misc.rst: add article on infosec practices

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Whether you are a system administrator or developer, practicing good
infosec hygiene is important. Downplaying the importance of security,
whether due to apathy or simply thinking it's too expensive, can be
costly in the long run. This article is meant to briefly touch on some
general practices you should follow and is not meant to be a
comprehensive guide.
There is no reason not to use HTTPS in 2019. Services like Cloudflare
and Let's Encrypt offer certificates for free and are easy to deploy.
For Cloudflare, the only thing that's required is to add some DNS
records and enable universal SSL (with some caveats if you intend on
using ``Full (Strict)``). Let's Encrypt has easy-to-use clients like
`certbot <https://certbot.eff.org/>`_ that will handle issuing,
revocation and renewal of certificates with minimal interaction.
If you are concerned about speed, see https://istlsfastyet.com/.
For a list of common complaints and rebuttals, see
If your complaint is that Let's Encrypt doesn't provide Extended
Validation Certificates, see `Extended Validation Certificates are Dead <https://www.troyhunt.com/extended-validation-certificates-are-dead/>`_ by Troy Hunt.
There are still some anti-patterns that can limit the usefulness of
Insecure requests
If your page redirects HTTP to HTTPS or if you are loading resources
that are HTTP only, your page is still vulnerable. Ideally, you should
combine `HTTP Strict Transport Security
<https://en.wikipedia.org/wiki/HTTP_Strict_Transport_Security>`_ and
`Content Security Policy <https://content-security-policy.com/>`_. For
example, a page which links to a form via HTTP (even if the final
destination is HTTPS) is suspectible to a MITM attack. Mixed content
(loading resources with HTTP even on a HTTPS site) is also an attack
vector. Ensure that you do not allow HTTP requests and that you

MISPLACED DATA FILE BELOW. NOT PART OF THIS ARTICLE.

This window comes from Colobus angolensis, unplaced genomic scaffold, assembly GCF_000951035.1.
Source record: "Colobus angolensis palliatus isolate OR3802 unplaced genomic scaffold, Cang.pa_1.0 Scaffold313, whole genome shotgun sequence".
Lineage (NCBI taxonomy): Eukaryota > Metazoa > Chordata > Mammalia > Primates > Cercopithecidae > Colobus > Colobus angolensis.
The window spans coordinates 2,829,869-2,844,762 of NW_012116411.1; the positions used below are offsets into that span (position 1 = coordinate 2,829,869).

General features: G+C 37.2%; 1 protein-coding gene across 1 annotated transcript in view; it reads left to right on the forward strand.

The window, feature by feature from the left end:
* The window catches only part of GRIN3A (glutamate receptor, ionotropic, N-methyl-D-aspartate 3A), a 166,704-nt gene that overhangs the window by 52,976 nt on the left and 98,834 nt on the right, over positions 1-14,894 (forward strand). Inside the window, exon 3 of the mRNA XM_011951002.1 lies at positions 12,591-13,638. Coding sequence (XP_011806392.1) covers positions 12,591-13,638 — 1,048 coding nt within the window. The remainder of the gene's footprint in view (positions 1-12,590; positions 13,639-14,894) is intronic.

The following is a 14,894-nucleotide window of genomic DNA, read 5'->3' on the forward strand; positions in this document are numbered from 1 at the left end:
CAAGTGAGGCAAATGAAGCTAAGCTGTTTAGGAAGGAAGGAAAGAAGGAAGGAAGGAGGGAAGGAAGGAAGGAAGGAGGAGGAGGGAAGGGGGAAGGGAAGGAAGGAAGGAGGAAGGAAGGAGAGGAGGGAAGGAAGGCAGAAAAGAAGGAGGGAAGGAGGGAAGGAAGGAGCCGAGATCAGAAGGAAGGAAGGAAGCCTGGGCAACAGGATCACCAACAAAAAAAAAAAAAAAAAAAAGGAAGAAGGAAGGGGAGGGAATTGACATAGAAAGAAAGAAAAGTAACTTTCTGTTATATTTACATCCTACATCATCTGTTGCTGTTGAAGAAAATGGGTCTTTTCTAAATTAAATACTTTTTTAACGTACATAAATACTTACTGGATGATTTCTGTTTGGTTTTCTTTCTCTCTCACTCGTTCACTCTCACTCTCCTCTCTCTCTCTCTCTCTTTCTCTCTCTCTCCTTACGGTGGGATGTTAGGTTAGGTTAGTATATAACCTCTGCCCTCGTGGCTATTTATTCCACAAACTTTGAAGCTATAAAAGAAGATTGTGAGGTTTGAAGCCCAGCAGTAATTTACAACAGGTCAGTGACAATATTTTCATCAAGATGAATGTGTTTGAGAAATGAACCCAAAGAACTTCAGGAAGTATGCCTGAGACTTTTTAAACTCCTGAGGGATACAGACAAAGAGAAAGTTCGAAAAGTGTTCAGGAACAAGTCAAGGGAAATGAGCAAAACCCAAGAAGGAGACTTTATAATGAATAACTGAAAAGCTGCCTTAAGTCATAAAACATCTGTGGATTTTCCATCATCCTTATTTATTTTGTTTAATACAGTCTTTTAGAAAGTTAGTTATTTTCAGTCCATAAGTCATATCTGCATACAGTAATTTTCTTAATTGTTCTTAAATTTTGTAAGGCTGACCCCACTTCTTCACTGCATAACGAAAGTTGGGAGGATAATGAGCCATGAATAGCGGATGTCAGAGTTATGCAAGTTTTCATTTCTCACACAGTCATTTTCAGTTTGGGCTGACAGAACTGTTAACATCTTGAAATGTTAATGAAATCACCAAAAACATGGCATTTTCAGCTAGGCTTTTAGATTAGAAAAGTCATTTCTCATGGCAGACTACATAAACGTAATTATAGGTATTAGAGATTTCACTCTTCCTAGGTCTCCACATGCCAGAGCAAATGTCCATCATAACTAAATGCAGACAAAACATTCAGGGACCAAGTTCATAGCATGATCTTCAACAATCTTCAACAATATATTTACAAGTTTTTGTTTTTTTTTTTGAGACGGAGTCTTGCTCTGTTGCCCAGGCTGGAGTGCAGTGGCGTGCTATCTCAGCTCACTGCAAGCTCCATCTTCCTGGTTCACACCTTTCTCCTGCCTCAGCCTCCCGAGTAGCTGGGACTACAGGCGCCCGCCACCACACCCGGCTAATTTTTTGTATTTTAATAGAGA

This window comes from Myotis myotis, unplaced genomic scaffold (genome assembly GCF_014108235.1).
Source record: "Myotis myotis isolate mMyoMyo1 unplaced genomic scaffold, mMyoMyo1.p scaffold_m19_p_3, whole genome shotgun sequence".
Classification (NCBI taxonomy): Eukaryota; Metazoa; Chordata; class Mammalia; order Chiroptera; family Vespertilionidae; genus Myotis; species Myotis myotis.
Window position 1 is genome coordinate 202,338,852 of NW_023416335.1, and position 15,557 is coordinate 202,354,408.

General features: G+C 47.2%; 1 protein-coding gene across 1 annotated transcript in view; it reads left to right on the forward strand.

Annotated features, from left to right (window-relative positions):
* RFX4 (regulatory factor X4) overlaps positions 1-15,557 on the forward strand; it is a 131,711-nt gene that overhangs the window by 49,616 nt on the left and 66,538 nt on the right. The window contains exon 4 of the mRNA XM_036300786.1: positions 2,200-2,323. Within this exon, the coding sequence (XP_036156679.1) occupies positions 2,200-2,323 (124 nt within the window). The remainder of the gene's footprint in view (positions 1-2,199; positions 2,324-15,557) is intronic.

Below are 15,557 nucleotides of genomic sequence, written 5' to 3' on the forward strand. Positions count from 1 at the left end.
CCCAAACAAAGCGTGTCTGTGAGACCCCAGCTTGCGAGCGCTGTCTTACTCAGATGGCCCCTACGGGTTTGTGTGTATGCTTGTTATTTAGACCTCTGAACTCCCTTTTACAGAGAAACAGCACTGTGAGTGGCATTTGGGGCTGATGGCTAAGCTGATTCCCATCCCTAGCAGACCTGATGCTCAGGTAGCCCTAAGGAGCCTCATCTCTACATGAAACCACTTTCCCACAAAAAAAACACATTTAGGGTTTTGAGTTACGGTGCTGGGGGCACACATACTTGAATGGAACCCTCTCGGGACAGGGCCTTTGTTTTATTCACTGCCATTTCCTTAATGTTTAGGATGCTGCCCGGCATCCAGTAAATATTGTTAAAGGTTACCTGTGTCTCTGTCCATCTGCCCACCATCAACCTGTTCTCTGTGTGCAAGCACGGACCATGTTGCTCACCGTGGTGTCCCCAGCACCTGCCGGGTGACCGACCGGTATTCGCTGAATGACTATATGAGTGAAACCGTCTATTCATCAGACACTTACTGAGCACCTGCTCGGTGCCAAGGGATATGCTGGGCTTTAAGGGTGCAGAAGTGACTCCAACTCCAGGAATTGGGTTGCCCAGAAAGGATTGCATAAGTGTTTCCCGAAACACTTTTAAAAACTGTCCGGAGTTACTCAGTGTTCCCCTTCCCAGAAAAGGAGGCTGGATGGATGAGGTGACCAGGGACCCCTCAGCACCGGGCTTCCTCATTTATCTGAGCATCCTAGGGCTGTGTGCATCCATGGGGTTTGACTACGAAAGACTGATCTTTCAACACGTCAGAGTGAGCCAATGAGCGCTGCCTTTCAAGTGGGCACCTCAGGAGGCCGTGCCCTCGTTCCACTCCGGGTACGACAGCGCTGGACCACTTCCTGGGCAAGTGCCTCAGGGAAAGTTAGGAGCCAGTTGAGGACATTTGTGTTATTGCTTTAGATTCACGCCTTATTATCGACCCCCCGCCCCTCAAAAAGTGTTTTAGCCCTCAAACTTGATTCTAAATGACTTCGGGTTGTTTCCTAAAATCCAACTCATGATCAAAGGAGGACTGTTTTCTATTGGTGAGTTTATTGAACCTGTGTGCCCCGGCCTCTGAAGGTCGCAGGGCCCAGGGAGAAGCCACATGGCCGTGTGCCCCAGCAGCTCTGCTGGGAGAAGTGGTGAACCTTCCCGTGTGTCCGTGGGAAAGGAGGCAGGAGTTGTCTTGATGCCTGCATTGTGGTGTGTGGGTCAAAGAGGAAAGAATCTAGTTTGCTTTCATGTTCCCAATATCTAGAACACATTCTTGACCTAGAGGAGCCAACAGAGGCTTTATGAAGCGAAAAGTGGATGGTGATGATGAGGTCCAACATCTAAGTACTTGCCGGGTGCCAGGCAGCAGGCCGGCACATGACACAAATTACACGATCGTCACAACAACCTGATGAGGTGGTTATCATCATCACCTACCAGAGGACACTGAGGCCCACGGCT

whitelist assets to mitigate the damage an attacker can do. At a
minimum, your CSP should include ``upgrade-insecure-requests`` and
disallow ``unsafe-inline``.
Using insecure ciphers
Allowing insecure ciphers in your suite can expose your users to
different types of attacks. There is a trade-off between security and
compatibility (and the cipher suite shipped with nginx by the default
enables some insecure ciphers). See Mozilla's `Server Side TLS
<https://wiki.mozilla.org/Security/Server_Side_TLS>`_ article for a
cipher suite that prefers strong ciphers while also taking compatibility
into account.
Consider dropping support for obsolete platforms. `badssl
<https://badssl.com/>`_ will test your browser for support for various
Consider scanning your server using a third party service like `testssl
.. note::
TODO: add more sections.
Password security
Some anti-patterns related to password security include:
Using deprecated hashing functions
It goes without saying that you should not be using md5 and sha1 to hash
your passwords. While sha256 and sha512 are superior, you should be
using a strong hashing function or key derivation function that employs
key stretching (the practice of iteratively applying a hashing function)
and salting. Both properties will make password hashes more resistant to
bruteforcing. For example, bcrypt does this out of the box without need
for extra configuration, however key derivation functions like Argon2
and PBKDF2 are also popular choices. [#f1]_ [#f2]_
For services like SMTP, XMPP or PostgreSQL, you should attempt to use
SCRAM uses PBKDF2 under the hood and is strongly preferred to
DIGEST-MD5. The other advantage of this mechanism is that users do not
have to store their passwords in plain-text locally.
Arbitrary password lengths
If you are storing passwords hashed (which you should), then there is
little reason to limit the length of passwords. By definition, hash
functions will take an input of arbitrary length and output a string of
fixed length. If a site caps password length to a small value (usually
something like 16 characters), there is a high probability they are
storing passwords in plain-text. However, it is reasonable to cap the
password length to something moderately high (like 512 characters) to
mitigate denial-of-service attacks. [#f3]_
.. note::
TODO: add more sections.
.. rubric:: Footnotes
.. [#f1] See `How to securely hash passwords? <https://security.stackexchange.com/questions/211/how-to-securely-hash-passwords/31846#31846>`_
.. [#f2] See `AES: Why is it a good practice to use only the first 16 bytes of a hash for encryption? <https://crypto.stackexchange.com/questions/68545/aes-why-is-it-a-good-practice-to-use-only-the-first-16-bytes-of-a-hash-for-encr/68548#68548>`_
.. [#f3] See `What technical reasons are there to have low maximum password lengths? <https://security.stackexchange.com/questions/33470/what-technical-reasons-are-there-to-have-low-maximum-password-lengths>`_
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